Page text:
• Transition Planning

    The Complex Care Center at Cincinnati Children's provides information and resources to help families plan for the challenges of transitioning their children to adulthood.

  • "Transition" is generally defined as the passage from child-centered activities to adult-oriented activities. It occurs in several main aspects of life:

    • From pediatric healthcare to adult healthcare
    • From adolescence to adulthood
    • From school to work
    • From home to community

    There are many challenges that make the transition process to adulthood difficult. Some examples include:

    • Disabilities changing with age
    • Loss of support systems
    • Aging caregivers
    • Loss of insurance coverage
    • Guardianship status
    • Mental health issues for patient or family members
    • School-provided support services are difficult to replace (occupation, physical and speech therapies, as well as nursing, transportation and school psychology services)
    • Adult physicians' limited knowledge or comfort level with pediatric conditions

    Planning for the transition from adolescence to adulthood begins at age 14 years. Consideration should be given at that time to both career goals and life skills training, given the adolescents strengths, interests and challenges. This helps create a vision for adult life.

    By age 16 years these elements should be included in the school Individualized Education Plan (IEP), and links to community resources / agencies should be facilitated.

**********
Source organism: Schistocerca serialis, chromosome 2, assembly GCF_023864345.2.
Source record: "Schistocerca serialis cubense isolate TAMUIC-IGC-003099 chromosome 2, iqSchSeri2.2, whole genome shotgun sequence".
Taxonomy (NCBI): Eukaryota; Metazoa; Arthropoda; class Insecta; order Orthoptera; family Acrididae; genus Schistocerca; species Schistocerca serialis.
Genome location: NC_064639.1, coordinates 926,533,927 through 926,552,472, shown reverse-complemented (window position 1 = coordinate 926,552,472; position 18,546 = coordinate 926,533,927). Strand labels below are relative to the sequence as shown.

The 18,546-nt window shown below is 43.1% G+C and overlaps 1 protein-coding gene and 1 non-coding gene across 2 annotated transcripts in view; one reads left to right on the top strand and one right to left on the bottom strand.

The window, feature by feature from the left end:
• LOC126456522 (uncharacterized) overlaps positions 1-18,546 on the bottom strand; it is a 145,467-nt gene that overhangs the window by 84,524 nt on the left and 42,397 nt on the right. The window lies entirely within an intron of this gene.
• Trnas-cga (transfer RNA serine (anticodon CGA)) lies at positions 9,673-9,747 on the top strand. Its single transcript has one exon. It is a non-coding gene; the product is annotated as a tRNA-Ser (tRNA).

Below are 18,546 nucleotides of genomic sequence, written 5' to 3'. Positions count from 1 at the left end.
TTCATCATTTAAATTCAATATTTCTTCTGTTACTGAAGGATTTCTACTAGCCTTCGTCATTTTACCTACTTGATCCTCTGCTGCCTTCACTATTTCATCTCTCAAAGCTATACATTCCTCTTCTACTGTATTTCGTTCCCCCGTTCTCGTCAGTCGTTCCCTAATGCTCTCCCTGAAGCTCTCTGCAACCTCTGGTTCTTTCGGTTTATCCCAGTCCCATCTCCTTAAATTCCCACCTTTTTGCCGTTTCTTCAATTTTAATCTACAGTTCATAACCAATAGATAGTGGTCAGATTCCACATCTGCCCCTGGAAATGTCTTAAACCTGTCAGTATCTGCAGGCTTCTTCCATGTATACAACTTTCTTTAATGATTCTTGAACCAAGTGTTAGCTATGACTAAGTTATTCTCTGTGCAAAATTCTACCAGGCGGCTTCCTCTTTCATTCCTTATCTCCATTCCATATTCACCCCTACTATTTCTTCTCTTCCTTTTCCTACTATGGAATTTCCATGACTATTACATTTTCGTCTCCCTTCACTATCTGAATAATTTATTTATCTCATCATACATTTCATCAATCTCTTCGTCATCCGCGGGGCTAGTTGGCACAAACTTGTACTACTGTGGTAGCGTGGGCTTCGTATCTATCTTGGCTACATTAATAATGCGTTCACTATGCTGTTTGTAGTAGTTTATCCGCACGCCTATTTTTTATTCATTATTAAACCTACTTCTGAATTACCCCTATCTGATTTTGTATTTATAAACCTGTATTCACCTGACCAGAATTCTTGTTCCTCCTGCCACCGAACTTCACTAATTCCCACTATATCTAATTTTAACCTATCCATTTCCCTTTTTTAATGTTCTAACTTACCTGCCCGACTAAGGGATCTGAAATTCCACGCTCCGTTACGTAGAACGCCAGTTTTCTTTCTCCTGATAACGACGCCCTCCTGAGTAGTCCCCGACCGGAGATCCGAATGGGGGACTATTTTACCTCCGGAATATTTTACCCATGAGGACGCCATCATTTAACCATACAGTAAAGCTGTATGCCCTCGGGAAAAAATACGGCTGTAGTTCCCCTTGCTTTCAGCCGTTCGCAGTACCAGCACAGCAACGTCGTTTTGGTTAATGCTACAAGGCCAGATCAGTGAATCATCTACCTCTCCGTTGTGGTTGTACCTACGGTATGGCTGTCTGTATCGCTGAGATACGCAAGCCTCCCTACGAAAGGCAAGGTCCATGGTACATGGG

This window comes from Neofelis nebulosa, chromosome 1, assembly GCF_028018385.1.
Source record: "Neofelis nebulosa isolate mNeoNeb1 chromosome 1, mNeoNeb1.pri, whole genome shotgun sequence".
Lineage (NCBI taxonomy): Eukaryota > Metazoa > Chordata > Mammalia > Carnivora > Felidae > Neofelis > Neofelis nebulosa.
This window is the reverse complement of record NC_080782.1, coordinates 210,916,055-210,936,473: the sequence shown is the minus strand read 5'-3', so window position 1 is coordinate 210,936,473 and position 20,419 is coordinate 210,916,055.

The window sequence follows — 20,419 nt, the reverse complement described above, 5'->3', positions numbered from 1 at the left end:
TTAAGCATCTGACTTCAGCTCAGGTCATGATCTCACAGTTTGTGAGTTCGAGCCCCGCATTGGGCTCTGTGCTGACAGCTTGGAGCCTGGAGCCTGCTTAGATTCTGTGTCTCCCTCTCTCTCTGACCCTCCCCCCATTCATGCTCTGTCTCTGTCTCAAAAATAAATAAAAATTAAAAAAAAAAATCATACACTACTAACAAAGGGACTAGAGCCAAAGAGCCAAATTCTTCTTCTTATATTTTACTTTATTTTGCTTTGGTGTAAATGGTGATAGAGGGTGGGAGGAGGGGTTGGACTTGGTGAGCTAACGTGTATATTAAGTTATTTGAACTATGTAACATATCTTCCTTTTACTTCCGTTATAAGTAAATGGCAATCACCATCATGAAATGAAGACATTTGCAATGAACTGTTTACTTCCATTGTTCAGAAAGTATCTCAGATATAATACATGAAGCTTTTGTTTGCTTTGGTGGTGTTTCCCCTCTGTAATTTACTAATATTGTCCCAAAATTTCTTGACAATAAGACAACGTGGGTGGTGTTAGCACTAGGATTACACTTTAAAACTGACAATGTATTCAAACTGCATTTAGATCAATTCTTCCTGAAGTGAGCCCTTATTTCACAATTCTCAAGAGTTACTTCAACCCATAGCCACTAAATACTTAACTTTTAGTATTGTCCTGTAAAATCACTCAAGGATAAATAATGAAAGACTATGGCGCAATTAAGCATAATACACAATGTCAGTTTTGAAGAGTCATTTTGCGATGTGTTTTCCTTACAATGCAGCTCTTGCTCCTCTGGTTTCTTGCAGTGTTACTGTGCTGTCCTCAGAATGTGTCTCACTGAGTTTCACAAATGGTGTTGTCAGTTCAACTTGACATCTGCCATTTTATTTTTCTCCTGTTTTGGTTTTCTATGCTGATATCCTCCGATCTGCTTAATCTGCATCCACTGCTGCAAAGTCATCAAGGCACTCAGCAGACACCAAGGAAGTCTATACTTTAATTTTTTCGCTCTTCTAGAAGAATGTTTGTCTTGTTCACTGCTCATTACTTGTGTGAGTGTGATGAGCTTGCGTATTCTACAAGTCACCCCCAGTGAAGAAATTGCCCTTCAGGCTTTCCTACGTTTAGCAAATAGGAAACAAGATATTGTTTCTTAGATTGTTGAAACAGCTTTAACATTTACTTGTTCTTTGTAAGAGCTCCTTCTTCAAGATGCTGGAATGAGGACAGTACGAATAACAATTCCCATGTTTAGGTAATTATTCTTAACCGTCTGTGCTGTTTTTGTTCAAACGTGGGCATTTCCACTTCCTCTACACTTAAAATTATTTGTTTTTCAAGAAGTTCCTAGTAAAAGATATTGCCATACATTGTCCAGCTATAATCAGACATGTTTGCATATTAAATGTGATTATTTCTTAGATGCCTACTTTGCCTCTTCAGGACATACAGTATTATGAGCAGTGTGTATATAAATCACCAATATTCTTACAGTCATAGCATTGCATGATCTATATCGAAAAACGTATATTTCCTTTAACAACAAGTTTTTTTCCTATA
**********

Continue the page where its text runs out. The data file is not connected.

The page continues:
Remember that public special education services are available until age 22 years; therefore, a decision about "deferred graduation" must be made at or prior to 18 years of age. Learn more about Education and Postsecondary Education Options.

    Life skills is a term that is used to describe tasks that are needed for an adult to be able to take care of themselves. When evaluating what type of support an adolescent may need, it can be helpful to categorize each task by:

    • Can do by self
    • Need help from family / friends
    • Need help from community resources

    Examples of life skills, include:

    • Get and keep a job
    • Have money to support self
    • Budget money and pay bills
    • Balance and use a checkbook
    • Plan, shop and cook meals
    • Clean house
    • Read and follow bus schedule
    • Participate in social activities
    • Fill prescriptions and take medicine
    • Make and keep appointments
    • Manage a home emergency
    • Maintain appropriate personal hygiene
    • Advocates for Youth provides information on adolescent reproductive and sexual health, and resources for professionals